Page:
You’ve probably heard the horror stories about Twitter and Facebook, how people have been lost for days when they get carried away.
O.K., maybe not really, but just the same, time can evaporate when you’re posting and tweeting.
Yet I don’t think the Twitter or Facebook Time Suck is the worst thing they do.
And no, I’m not worried about the way old photographs seem to emerge from the mists of time and find their way online.
I think it’s the Concentration Zap that’s really dangerous. And social media aren’t the only sources of this problem.
For one thing, if you’re spending too much time with social media, you know it. You see the numbers on your computer clock change. You feel your muscles seizing up.
But what you don’t see, whether you’re using social media or just googling around, is how much your concentration suffers.
And if there’s anything a knowledge worker needs in the Information Age – other than Internet access – it’s concentration. Focus. The ability to stay on task in the midst of a tsunami of stimuli.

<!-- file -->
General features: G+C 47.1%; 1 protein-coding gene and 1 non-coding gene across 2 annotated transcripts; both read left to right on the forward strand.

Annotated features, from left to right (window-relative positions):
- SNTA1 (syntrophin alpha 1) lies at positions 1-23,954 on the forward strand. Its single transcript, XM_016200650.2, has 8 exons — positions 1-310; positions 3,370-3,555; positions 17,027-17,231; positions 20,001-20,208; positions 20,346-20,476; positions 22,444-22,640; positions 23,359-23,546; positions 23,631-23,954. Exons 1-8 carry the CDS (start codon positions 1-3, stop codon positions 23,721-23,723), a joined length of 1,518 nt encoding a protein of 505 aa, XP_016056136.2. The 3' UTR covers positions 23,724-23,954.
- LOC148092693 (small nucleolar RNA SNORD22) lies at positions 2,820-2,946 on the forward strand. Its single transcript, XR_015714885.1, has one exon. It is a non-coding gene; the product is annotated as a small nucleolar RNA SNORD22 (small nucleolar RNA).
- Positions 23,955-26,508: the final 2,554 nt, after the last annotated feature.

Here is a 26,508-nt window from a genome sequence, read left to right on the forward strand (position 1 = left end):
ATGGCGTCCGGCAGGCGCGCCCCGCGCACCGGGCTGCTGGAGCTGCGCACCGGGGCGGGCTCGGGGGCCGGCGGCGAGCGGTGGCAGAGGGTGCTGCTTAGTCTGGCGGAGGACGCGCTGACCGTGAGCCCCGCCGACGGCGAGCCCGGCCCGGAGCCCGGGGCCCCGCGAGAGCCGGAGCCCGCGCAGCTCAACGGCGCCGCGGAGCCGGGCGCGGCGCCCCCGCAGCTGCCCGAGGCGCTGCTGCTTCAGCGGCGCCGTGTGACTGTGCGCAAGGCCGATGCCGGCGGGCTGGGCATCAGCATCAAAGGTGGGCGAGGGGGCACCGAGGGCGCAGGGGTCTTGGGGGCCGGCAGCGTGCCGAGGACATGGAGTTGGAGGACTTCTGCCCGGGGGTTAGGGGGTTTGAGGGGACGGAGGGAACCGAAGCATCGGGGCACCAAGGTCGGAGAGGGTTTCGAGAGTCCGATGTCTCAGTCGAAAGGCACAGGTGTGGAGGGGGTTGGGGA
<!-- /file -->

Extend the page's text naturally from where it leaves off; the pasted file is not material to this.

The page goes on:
In fact, there’s so much coming at us all the time that you could spend most of your workday just skimming e-mails, feeds, tweets and more, and nobody would think too badly of you.
Until your work stopped getting done, that is.
And that’s the thing of it. Abandoning work and just going with the information flow won’t instantly put you completely outside the mainstream.
I think this means we’re all being trained to be distractible. Even those of us who think we’re strict with ourselves about the time we spend with e-mail and social media are at risk.
When checking this and checking that are the new normal, the person who can keep his or her seat on one train of thought all the way to a destination is a lucky individual indeed.
I find that the times I’m most likely to start clicking around are when I’ve hit a sticky point in a project, or an article. Sometimes I scarcely realize I’m doing it… my pace just slows down and then I start checking my e-mail to see if something’s come through.
I figure that instead of buckling down to solve whatever problem I’m facing, I bolt before I notice it, because I’m primed to embrace distraction.
As with any problem, I think the first step is awareness. So I’m trying to notice my drift towards diversion and find ways to stay focused. It’s like fighting off the craving for a cigarette when you’ve just quit, but I’m hoping I can make progress.
What about you?
by Danielle Dresden